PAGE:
I am married and have three children and how that actually happened is something, I think, of an oddity. You see my wife is also a doctor and we shared cadavers in Medical School. One day after studying neuroanatomy and cranial nerve pathways we decided to go to the mall and rent a movie. The video rental place was next to a jewelry store. I got distracted by the diamond rings and in sort of a jest I asked her which one she liked. Ten minutes later, I was seven hundred dollars poorer and we were engaged.
My Grandfather was so shocked I think, and didn’t want my opportunity to be missed, that he volunteered to pay for the wedding despite the social convention of the day. This created something of a row between my family and that of my fiancé’s, although they never had that much in common anyhow. The wedding became embroiled in arguments: what food, alcohol or non-alcoholic, should there be a reception, and where. The problems grew by the day. My wife to be was of the same conservative Baptist background as to my prom date, and in the end, my wife, Elsa and I got married at the court house in Duluth, Minnesota. Our witnesses were the couple standing behind us in line. I think their names were John and Suzy, I am not sure but they were from Two Harbors, Minnesota. This was much easier since to be honest, I was having a hard time finding anybody to be my best man other than my grandfather, and since my wife had wanted five attendants, I was at a loss to find people to be paired with them.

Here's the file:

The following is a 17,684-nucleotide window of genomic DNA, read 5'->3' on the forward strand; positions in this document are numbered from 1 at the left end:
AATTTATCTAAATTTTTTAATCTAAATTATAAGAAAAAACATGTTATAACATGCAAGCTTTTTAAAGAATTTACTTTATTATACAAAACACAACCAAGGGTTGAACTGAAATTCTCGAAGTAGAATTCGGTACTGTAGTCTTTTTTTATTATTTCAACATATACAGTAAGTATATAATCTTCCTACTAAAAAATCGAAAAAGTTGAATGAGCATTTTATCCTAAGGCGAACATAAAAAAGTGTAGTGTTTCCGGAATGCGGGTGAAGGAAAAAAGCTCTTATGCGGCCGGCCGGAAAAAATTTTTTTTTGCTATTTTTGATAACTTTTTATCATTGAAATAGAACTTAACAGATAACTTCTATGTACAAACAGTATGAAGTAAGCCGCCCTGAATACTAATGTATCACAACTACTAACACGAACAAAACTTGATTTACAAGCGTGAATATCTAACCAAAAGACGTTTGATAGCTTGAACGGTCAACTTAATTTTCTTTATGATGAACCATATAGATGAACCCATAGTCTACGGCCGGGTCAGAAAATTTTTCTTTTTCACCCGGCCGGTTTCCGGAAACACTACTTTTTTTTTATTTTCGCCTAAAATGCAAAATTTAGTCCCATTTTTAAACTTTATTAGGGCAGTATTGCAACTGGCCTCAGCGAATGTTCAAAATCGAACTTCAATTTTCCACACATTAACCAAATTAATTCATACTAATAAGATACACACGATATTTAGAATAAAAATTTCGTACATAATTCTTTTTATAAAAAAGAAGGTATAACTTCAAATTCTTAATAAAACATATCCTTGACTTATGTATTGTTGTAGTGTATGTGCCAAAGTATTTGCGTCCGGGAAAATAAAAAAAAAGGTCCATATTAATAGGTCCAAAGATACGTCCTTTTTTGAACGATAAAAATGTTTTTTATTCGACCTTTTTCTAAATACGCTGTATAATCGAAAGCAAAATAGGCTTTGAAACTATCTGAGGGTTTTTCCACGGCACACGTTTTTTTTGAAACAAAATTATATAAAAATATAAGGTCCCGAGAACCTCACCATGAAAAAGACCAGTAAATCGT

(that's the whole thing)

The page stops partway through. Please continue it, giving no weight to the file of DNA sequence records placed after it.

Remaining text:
We spent our wedding night in different beds and in different apartments as I had just had my apartment painted and my wife couldn’t tolerate the paint smell. She slept on a single bed and there wasn’t any room for me and we didn’t have enough money to waste on a hotel room. To be honest, I am not sure either of us thought that anything was wrong with that back then. Her church upbringing was so conservative that after hearing the evils of premarital sex on countless Sundays and Wednesday nights, members of her church had never prepared her for what happened after marriage. Not that I knew any better. My normal was always different than what I had seen on the television and heard about from the few people that ever talked to me.
Eventually, though, having heard of our marriage a couple of days later, I think my wife’s mom had a talk with her. I came home from the grocery store surprise one afternoon to find her naked under my covers, the window and her body open for my personal pleasure. Nothing of our wedding night was ever said or EVER mentioned during or since. I don’t think her family thought our marriage would ever last as we had a family reception a few weeks later which all of her relatives attended. I soon learned that a pool was being formed at fifty bucks a head as to when our divorce papers would be filed. I had sixty dollars in my pocket and so I even got in on the action as I think my wife Elsa also did. I signed up for fifty years, one month, and six days, thinking I would die exactly at the age of seventy five.